Repercussions of Unbalanced Pool Water

What you must always remember is that the water in your pool is only as safe as the chemicals used to maintain it. Therefore, if you overdo it when adding chlorine and pH increasers, you might end up doing more harm than good. Besides existing repercussions when it comes to the quality, texture, and smell of the pool’s water, there are unpleasant side-effects when it comes to your health as well if you don’t follow the guidelines of keeping the pool water balanced. The worst health effects of unbalanced pool water are asthma-like symptoms caused by the toxic conditions in the pool, the erosion of dental enamel caused by the unbalanced pH, and skin rashes that appear because of excess chlorine levels.

Increase the pH of your pool with a pH increaser

It is highly recommended to use a pH increaser when the pH of your water drops below 7.2. Therefore, you must make sure you taste your pool water regularly, in order to know what is the pH level, and if you actually need to use an increaser or not. A test like this should be done once a week. You can use some test strips which are specially manufactured for poll testing use. They are very efficient, and they will provide you the desired result, in order to know what to do.



Go for an alkalinity increaser

Alkalinity plays a very important role as well when it comes to swimming pools. This is why it is very important to make sure it has the right level at all times. The pH and chlorine levels of your pool must be maintained properly, in order to not affect the health of swimmers. Therefore, you must use an alkalinity increaser. You must use a product like this from time to time, and not too often. The ideal level of alkalinity in a pool is between 80 and 120ppm, and in case the alkalinity level drops below 80ppm, you will need to go for an increaser. For knowing when you need to do this, you must again, test your pool water very often.

If you need to lower the pH in your pool, then you must use a pH reducer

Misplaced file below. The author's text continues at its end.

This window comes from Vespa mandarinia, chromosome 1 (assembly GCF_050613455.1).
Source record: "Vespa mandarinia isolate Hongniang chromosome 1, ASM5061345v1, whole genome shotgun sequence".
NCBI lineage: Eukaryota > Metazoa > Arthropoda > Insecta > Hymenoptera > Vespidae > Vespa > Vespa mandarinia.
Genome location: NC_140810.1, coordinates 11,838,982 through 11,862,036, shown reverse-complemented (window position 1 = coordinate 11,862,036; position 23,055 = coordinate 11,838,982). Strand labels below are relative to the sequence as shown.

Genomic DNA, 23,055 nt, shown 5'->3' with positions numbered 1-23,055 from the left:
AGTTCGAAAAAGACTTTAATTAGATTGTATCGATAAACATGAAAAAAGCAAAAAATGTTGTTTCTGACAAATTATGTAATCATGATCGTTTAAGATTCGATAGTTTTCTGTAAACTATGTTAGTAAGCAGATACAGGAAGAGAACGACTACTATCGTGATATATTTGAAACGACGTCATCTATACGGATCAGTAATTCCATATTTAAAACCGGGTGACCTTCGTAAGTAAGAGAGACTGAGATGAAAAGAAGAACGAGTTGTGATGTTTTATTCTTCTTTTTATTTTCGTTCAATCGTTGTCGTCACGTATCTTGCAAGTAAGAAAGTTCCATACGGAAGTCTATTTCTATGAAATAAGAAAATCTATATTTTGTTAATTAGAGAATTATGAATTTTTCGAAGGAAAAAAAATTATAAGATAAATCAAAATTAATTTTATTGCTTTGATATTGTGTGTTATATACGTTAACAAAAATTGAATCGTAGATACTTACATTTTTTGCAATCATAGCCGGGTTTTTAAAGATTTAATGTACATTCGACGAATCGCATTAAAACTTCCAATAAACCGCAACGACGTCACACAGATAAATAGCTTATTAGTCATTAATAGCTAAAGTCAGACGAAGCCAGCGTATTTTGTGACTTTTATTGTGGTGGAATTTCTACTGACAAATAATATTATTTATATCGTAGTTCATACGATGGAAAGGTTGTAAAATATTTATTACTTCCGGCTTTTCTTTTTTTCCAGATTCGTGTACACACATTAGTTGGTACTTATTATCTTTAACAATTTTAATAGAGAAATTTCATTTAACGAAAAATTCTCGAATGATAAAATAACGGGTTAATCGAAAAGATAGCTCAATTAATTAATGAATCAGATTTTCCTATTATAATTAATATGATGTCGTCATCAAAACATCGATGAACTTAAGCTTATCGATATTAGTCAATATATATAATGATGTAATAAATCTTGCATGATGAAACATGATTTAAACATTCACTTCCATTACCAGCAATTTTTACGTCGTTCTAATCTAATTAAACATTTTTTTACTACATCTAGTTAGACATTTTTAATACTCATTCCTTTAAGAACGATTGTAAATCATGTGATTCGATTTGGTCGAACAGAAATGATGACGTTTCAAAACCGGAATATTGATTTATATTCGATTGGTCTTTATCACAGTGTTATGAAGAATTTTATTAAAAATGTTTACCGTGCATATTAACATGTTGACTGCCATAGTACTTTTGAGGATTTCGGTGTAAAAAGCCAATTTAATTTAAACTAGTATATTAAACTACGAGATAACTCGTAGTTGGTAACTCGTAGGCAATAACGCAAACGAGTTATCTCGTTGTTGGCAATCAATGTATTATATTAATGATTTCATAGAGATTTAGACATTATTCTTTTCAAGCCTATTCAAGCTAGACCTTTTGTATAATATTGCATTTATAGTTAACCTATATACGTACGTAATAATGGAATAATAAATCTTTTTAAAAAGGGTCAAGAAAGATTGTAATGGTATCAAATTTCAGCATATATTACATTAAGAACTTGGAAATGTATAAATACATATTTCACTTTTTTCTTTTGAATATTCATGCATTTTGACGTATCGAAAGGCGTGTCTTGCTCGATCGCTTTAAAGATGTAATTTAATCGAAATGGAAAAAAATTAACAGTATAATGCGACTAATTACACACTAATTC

Again, you must test your water before you actually use a pH reducer. Sodium Bisulfate is highly recommended, in order to obtain this result. In order to know how much acid you need to add, you must see first, the results of your test. You must be very careful and not add too much. Sodium Bisulfate comes in powder form, and this is the reason why you should not add it in your pool on a windy day. Before you actually retest, you must allow the chemical to mix with the water. Wait for about a day, and then retest your water and see if the pH level of your water has been lowered.

11 Comments

  1. Yolanda says:

    Does pool water with an increased pH present a danger for my health if I swim in it?

    • Carl Hudgens says:

      If the pH of the pool’s water exceeds 7.8, scale or calcium deposits will most surely form on the tiles and filters of the pool, and the water will start to look cloudy as well. Another dangerous effect of high pH is the fact that chlorine won’t be as active in this water, so it won’t be able to combat contaminants and pathogens, thus putting your health in danger if you swim in it.

  2. Noe says:

    When should I use an alkalinity increaser?

  3. Diane says:

    I want to lower the pH in my swimming pool. Can you please tell me what should I do?

    • Becky Eddinson says:

      I highly suggest you use a pH reducer. In order to achieve the desired results, you need to try the sodium bisulfate. This pH reducer comes in powder form and can be added in your pool even on a windy day.

  4. Telissa says:

    Can you please tell me what means ppm?

  5. Anka says:

    What happens to my pool if it is drained and left empty for 5 to 6 months?

Leave a Reply